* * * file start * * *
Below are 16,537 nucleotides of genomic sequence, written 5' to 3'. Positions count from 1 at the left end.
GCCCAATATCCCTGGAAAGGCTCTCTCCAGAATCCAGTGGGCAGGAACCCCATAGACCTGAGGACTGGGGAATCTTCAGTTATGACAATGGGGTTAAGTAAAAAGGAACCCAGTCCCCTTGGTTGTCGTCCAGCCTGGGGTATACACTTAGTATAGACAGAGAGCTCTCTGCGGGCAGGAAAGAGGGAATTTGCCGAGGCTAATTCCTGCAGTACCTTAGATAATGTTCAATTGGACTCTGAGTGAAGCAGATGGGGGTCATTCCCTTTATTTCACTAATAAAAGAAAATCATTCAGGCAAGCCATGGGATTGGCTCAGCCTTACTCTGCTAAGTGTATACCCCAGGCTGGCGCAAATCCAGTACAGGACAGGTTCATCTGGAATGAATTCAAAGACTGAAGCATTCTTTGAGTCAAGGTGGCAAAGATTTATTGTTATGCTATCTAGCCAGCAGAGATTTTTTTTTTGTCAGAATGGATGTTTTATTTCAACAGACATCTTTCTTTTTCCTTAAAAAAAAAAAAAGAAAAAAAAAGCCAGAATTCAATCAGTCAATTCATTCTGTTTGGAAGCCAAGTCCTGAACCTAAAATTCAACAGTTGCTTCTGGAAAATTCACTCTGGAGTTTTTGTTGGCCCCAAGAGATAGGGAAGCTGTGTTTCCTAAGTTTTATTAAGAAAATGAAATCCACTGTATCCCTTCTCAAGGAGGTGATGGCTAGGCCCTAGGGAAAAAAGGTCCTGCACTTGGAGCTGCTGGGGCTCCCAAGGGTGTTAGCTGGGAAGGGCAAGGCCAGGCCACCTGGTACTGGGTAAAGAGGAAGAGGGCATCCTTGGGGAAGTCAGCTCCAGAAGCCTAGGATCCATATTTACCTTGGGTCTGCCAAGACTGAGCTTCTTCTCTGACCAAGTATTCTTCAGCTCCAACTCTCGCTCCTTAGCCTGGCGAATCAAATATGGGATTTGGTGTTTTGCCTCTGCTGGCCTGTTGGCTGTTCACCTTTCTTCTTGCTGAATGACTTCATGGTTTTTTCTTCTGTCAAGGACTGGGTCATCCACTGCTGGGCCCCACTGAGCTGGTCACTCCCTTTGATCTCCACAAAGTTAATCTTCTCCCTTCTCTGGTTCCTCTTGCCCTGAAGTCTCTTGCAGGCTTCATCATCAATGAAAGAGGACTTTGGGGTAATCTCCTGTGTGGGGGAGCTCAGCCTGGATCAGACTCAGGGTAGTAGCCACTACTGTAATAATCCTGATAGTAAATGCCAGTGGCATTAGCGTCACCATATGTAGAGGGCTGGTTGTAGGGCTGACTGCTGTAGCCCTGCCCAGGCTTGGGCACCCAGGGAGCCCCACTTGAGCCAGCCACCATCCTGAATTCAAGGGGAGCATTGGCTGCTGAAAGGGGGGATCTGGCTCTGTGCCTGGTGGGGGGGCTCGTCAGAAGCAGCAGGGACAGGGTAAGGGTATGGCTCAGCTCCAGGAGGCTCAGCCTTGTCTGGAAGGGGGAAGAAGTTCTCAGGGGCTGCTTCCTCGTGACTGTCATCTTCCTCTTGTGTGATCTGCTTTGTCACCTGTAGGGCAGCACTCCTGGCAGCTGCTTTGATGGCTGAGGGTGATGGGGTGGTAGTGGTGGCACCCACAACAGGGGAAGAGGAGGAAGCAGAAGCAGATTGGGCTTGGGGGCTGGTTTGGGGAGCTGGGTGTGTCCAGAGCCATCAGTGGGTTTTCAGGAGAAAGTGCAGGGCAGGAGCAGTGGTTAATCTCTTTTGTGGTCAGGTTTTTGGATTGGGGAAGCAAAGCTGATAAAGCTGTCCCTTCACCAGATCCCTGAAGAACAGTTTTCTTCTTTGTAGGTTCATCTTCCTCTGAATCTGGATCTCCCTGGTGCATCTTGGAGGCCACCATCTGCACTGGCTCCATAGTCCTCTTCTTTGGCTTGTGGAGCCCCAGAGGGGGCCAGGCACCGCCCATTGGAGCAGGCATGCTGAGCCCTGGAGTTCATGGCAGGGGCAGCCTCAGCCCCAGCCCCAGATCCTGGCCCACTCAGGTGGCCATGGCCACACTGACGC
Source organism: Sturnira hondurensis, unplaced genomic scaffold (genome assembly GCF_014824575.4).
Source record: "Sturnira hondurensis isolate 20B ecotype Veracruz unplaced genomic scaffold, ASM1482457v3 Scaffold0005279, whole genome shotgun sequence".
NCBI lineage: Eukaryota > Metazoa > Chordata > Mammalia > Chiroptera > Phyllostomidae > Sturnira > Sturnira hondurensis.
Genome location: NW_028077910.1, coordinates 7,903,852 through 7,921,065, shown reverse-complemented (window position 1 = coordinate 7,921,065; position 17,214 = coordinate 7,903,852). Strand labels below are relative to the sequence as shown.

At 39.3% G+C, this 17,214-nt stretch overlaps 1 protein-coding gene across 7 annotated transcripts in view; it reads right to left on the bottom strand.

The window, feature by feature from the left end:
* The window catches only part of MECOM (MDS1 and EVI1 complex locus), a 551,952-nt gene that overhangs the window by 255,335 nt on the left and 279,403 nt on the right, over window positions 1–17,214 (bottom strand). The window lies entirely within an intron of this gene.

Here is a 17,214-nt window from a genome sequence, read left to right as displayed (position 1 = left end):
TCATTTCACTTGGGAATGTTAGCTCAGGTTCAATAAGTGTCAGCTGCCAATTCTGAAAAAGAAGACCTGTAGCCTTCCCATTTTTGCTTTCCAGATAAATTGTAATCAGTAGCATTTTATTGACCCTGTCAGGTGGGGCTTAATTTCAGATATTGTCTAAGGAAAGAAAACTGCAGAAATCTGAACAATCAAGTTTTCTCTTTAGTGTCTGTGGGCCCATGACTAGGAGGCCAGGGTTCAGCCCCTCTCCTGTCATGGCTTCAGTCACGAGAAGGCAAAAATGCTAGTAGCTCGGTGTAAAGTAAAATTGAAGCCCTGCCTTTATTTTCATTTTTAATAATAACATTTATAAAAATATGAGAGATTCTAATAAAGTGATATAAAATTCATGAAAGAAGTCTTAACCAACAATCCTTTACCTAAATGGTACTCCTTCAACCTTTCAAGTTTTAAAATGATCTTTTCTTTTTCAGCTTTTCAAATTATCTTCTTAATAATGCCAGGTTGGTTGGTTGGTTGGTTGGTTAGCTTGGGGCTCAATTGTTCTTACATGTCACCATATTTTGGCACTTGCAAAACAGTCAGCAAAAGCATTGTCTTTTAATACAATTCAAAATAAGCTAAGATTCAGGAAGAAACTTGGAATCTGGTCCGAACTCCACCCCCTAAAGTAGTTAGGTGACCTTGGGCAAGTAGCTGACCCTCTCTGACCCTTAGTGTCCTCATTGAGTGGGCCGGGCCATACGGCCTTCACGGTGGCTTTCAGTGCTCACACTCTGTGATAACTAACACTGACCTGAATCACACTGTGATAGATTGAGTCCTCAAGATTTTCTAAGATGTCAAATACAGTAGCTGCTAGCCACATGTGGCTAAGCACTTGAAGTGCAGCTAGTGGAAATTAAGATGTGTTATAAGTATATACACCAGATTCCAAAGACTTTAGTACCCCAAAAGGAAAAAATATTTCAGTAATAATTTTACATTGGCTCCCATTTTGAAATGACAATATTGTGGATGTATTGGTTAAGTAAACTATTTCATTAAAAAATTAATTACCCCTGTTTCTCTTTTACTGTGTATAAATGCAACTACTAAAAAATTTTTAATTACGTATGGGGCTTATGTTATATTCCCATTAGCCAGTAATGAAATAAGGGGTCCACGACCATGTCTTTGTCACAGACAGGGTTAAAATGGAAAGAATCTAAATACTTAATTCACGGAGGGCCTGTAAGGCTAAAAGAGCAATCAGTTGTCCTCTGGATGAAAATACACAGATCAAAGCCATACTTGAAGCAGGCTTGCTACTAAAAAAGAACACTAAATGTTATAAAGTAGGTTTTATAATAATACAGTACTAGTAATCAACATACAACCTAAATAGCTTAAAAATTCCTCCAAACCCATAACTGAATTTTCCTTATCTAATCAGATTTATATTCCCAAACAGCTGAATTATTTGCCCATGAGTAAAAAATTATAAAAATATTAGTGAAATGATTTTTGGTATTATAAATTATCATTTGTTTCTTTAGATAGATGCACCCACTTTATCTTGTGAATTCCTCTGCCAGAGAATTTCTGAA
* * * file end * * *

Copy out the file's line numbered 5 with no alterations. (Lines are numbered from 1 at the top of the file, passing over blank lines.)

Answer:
NCBI lineage: Eukaryota > Metazoa > Chordata > Mammalia > Chiroptera > Phyllostomidae > Sturnira > Sturnira hondurensis.